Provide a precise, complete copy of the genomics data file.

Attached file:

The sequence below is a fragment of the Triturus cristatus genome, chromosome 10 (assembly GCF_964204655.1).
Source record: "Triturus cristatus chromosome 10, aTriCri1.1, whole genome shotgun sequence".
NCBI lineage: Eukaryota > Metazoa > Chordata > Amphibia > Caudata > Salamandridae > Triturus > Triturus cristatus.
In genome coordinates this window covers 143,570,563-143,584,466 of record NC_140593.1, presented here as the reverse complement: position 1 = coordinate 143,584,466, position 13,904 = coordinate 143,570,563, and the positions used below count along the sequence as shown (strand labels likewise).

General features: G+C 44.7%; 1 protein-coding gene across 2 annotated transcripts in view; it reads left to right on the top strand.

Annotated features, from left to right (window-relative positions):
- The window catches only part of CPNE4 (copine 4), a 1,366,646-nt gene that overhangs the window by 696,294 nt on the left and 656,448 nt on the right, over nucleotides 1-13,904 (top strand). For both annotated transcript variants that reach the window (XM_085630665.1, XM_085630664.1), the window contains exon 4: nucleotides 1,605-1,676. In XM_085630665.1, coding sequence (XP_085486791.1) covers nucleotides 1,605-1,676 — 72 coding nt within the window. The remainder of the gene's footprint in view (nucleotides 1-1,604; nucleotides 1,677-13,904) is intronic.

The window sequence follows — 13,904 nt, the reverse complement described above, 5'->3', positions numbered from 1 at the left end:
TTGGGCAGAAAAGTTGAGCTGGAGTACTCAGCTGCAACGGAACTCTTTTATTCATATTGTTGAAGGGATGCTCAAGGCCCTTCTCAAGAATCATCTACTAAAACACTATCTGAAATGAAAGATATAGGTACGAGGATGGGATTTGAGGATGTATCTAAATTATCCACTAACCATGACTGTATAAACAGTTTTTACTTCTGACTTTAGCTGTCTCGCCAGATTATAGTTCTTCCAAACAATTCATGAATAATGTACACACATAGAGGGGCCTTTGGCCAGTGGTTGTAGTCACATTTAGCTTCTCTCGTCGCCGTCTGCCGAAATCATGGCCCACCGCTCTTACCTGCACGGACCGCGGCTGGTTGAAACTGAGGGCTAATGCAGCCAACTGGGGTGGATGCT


The sequence below is a fragment of the Triturus cristatus genome, chromosome 10 (assembly GCF_964204655.1).
Source record: "Triturus cristatus chromosome 10, aTriCri1.1, whole genome shotgun sequence".
NCBI lineage: Eukaryota > Metazoa > Chordata > Amphibia > Caudata > Salamandridae > Triturus > Triturus cristatus.
In genome coordinates this window covers 143,570,563-143,584,466 of record NC_140593.1, presented here as the reverse complement: position 1 = coordinate 143,584,466, position 13,904 = coordinate 143,570,563, and the positions used below count along the sequence as shown (strand labels likewise).

General features: G+C 44.7%; 1 protein-coding gene across 2 annotated transcripts in view; it reads left to right on the top strand.

Annotated features, from left to right (window-relative positions):
- The window catches only part of CPNE4 (copine 4), a 1,366,646-nt gene that overhangs the window by 696,294 nt on the left and 656,448 nt on the right, over nucleotides 1-13,904 (top strand). For both annotated transcript variants that reach the window (XM_085630665.1, XM_085630664.1), the window contains exon 4: nucleotides 1,605-1,676. In XM_085630665.1, coding sequence (XP_085486791.1) covers nucleotides 1,605-1,676 — 72 coding nt within the window. The remainder of the gene's footprint in view (nucleotides 1-1,604; nucleotides 1,677-13,904) is intronic.

The window sequence follows — 13,904 nt, the reverse complement described above, 5'->3', positions numbered from 1 at the left end:
TTGGGCAGAAAAGTTGAGCTGGAGTACTCAGCTGCAACGGAACTCTTTTATTCATATTGTTGAAGGGATGCTCAAGGCCCTTCTCAAGAATCATCTACTAAAACACTATCTGAAATGAAAGATATAGGTACGAGGATGGGATTTGAGGATGTATCTAAATTATCCACTAACCATGACTGTATAAACAGTTTTTACTTCTGACTTTAGCTGTCTCGCCAGATTATAGTTCTTCCAAACAATTCATGAATAATGTACACACATAGAGGGGCCTTTGGCCAGTGGTTGTAGTCACATTTAGCTTCTCTCGTCGCCGTCTGCCGAAATCATGGCCCACCGCTCTTACCTGCACGGACCGCGGCTGGTTGAAACTGAGGGCTAATGCAGCCAACTGGGGTGGATGCT